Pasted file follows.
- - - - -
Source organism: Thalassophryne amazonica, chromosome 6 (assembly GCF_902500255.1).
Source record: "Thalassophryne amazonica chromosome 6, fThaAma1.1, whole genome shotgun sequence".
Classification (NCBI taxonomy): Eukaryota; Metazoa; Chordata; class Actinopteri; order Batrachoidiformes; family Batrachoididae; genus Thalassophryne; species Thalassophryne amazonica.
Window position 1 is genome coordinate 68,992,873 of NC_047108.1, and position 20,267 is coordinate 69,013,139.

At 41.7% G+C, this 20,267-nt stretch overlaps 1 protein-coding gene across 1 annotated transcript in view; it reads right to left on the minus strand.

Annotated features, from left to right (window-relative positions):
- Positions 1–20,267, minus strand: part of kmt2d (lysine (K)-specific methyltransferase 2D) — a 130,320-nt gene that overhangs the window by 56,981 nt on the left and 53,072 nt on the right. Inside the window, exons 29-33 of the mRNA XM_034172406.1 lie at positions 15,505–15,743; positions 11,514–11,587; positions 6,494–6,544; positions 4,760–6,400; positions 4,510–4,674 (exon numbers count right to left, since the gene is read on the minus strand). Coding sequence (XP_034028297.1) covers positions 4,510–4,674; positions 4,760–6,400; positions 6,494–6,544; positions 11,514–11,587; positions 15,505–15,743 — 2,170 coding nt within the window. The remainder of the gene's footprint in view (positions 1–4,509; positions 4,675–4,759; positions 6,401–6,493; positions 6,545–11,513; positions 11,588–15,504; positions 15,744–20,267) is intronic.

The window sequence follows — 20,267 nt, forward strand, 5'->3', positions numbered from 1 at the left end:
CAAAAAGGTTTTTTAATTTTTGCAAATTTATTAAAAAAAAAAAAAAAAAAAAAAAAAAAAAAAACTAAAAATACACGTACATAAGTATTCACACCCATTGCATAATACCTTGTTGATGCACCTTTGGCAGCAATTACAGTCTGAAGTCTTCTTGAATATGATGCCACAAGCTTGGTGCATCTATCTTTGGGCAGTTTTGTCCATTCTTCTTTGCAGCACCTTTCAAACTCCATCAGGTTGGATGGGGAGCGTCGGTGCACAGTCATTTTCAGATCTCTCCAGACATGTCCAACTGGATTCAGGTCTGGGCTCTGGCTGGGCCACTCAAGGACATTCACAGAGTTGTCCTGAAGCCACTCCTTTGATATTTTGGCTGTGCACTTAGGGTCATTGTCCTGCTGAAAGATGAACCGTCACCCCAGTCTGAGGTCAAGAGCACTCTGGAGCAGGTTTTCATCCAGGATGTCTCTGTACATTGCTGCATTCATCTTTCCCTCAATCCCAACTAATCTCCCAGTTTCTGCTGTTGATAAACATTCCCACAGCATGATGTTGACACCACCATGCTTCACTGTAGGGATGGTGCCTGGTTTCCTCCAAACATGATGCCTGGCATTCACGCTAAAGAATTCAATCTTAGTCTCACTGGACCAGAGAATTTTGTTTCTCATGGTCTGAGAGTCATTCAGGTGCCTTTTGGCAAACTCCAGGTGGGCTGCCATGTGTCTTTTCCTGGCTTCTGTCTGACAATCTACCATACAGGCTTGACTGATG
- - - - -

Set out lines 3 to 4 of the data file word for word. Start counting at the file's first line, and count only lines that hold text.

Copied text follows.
Classification (NCBI taxonomy): Eukaryota; Metazoa; Chordata; class Actinopteri; order Batrachoidiformes; family Batrachoididae; genus Thalassophryne; species Thalassophryne amazonica.
Window position 1 is genome coordinate 68,992,873 of NC_047108.1, and position 20,267 is coordinate 69,013,139.